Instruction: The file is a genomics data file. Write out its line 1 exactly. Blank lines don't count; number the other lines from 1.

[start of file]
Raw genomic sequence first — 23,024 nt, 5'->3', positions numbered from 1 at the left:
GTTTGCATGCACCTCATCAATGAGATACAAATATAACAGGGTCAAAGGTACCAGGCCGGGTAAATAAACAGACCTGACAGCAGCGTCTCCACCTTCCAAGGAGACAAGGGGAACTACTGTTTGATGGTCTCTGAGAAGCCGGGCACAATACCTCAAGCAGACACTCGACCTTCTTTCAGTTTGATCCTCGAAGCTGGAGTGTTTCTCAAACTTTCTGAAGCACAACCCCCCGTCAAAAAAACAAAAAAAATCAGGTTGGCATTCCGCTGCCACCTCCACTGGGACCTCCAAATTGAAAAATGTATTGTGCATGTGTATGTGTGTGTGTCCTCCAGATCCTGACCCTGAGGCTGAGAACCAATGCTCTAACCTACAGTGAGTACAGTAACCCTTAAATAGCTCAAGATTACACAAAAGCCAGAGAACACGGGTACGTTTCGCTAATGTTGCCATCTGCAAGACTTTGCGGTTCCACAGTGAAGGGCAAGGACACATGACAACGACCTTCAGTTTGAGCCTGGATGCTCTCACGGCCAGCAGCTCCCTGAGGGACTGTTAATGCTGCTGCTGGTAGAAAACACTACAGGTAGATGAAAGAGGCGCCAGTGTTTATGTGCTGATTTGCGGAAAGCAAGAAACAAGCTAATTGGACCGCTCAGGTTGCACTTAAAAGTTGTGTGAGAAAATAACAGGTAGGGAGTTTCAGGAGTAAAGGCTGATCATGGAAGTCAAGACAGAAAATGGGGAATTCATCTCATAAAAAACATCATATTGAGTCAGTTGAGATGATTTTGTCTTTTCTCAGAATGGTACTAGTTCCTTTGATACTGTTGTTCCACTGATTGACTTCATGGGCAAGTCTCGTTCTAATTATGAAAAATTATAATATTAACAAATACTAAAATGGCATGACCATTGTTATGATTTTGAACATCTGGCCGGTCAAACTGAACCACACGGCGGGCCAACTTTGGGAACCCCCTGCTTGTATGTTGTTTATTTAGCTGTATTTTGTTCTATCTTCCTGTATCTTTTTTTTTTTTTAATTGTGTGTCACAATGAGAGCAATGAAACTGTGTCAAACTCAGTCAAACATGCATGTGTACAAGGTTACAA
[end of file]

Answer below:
Raw genomic sequence first — 23,024 nt, 5'->3', positions numbered from 1 at the left: